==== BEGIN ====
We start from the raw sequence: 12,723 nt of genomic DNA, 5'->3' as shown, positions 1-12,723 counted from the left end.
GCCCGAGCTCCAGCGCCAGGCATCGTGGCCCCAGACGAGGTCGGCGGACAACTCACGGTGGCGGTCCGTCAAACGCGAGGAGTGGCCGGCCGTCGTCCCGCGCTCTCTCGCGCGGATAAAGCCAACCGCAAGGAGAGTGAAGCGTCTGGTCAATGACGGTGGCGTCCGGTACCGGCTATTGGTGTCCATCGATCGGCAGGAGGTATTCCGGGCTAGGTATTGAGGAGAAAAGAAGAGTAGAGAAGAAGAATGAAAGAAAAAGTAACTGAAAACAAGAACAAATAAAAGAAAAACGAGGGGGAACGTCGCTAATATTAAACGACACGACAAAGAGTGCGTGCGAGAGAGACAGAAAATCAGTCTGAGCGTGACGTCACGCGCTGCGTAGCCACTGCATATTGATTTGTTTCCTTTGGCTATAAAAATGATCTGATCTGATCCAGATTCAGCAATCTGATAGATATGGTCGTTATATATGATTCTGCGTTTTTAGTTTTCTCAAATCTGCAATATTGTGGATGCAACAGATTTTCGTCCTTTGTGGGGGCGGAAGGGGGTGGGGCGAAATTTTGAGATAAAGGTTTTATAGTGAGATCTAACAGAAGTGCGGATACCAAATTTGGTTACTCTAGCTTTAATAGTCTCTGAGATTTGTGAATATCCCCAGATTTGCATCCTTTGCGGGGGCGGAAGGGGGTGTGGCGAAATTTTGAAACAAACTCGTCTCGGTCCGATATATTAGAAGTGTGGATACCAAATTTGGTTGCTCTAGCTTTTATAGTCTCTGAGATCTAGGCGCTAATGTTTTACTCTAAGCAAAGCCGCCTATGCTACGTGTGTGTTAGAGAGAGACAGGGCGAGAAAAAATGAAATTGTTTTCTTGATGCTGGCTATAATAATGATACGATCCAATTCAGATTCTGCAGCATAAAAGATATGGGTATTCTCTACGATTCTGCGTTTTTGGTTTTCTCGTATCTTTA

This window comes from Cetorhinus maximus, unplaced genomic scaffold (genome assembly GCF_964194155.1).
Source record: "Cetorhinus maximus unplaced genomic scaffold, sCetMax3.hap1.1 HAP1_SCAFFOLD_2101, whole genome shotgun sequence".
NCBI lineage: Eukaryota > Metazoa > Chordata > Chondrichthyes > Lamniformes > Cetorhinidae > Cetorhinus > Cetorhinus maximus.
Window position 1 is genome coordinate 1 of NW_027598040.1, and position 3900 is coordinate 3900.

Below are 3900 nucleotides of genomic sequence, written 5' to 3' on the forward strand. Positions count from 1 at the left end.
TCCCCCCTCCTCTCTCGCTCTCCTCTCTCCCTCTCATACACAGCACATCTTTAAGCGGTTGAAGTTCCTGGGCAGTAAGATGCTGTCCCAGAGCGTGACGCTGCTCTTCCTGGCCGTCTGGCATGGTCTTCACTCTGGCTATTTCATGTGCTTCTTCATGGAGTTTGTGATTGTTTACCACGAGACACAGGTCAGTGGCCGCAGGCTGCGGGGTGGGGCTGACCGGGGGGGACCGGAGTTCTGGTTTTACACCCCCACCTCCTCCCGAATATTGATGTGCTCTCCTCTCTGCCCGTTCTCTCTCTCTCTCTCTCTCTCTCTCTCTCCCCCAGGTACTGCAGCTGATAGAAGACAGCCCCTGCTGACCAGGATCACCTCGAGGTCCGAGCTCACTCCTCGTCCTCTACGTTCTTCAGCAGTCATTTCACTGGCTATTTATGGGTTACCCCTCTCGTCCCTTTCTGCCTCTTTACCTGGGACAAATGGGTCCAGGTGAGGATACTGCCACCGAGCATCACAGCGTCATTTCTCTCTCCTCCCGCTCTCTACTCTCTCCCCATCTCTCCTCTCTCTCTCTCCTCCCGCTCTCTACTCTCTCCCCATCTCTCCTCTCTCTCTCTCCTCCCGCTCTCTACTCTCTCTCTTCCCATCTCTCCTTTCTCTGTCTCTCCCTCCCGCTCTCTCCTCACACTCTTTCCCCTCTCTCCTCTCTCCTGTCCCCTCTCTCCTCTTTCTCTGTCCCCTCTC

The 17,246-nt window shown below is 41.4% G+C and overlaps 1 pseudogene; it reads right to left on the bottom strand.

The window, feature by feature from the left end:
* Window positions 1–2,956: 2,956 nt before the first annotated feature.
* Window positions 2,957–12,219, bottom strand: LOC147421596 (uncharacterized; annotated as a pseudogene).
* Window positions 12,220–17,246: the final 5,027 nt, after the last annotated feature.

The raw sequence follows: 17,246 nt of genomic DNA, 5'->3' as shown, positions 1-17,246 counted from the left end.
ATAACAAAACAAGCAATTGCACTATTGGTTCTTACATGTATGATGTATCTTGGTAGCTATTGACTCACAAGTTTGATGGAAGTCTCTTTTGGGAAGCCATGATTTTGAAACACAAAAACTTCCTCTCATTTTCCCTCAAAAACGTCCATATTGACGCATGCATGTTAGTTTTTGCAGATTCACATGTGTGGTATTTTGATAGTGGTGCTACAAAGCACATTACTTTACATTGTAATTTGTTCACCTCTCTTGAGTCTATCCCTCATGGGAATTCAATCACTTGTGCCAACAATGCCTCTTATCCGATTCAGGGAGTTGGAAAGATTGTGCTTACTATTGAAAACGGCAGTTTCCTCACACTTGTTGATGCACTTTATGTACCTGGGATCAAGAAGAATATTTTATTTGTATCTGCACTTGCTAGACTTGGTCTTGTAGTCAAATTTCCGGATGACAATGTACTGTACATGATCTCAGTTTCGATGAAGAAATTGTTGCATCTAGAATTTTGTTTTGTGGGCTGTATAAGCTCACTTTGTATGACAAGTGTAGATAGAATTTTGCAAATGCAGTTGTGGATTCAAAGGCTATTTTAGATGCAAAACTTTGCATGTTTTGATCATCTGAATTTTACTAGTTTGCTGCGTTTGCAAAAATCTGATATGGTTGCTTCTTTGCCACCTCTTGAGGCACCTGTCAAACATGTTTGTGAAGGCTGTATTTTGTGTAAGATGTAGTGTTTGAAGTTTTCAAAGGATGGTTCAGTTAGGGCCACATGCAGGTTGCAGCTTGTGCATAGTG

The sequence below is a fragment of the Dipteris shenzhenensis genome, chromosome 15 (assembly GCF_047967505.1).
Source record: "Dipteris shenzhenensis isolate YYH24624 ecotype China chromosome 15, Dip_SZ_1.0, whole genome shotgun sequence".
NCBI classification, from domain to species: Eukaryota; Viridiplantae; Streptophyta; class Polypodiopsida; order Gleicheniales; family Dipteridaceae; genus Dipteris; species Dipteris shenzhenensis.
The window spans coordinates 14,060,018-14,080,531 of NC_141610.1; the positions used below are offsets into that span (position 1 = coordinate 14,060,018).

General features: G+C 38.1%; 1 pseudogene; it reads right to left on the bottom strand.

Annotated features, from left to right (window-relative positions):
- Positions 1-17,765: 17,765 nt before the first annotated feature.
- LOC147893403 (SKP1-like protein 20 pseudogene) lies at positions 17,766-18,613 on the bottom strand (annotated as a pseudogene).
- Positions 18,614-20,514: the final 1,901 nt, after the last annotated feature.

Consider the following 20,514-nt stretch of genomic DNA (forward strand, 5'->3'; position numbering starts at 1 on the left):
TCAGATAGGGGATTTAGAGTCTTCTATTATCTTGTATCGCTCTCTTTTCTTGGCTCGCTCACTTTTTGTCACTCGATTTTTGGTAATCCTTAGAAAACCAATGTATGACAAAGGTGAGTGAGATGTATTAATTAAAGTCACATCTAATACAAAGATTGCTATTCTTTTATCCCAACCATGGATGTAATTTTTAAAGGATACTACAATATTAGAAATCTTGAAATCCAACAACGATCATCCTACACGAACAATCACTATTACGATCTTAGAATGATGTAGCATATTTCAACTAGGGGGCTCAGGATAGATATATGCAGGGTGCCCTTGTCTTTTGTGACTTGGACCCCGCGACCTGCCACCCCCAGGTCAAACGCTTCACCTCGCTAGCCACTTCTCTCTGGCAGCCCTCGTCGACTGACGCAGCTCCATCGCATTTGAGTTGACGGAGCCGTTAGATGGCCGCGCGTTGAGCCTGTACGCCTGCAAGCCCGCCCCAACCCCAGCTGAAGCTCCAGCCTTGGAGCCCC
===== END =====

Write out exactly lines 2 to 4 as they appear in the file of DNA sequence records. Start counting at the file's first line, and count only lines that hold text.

GCCCGAGCTCCAGCGCCAGGCATCGTGGCCCCAGACGAGGTCGGCGGACAACTCACGGTGGCGGTCCGTCAAACGCGAGGAGTGGCCGGCCGTCGTCCCGCGCTCTCTCGCGCGGATAAAGCCAACCGCAAGGAGAGTGAAGCGTCTGGTCAATGACGGTGGCGTCCGGTACCGGCTATTGGTGTCCATCGATCGGCAGGAGGTATTCCGGGCTAGGTATTGAGGAGAAAAGAAGAGTAGAGAAGAAGAATGAAAGAAAAAGTAACTGAAAACAAGAACAAATAAAAGAAAAACGAGGGGGAACGTCGCTAATATTAAACGACACGACAAAGAGTGCGTGCGAGAGAGACAGAAAATCAGTCTGAGCGTGACGTCACGCGCTGCGTAGCCACTGCATATTGATTTGTTTCCTTTGGCTATAAAAATGATCTGATCTGATCCAGATTCAGCAATCTGATAGATATGGTCGTTATATATGATTCTGCGTTTTTAGTTTTCTCAAATCTGCAATATTGTGGATGCAACAGATTTTCGTCCTTTGTGGGGGCGGAAGGGGGTGGGGCGAAATTTTGAGATAAAGGTTTTATAGTGAGATCTAACAGAAGTGCGGATACCAAATTTGGTTACTCTAGCTTTAATAGTCTCTGAGATTTGTGAATATCCCCAGATTTGCATCCTTTGCGGGGGCGGAAGGGGGTGTGGCGAAATTTTGAAACAAACTCGTCTCGGTCCGATATATTAGAAGTGTGGATACCAAATTTGGTTGCTCTAGCTTTTATAGTCTCTGAGATCTAGGCGCTAATGTTTTACTCTAAGCAAAGCCGCCTATGCTACGTGTGTGTTAGAGAGAGACAGGGCGAGAAAAAATGAAATTGTTTTCTTGATGCTGGCTATAATAATGATACGATCCAATTCAGATTCTGCAGCATAAAAGATATGGGTATTCTCTACGATTCTGCGTTTTTGGTTTTCTCGTATCTTTA

This window comes from Cetorhinus maximus, unplaced genomic scaffold (genome assembly GCF_964194155.1).
Source record: "Cetorhinus maximus unplaced genomic scaffold, sCetMax3.hap1.1 HAP1_SCAFFOLD_2101, whole genome shotgun sequence".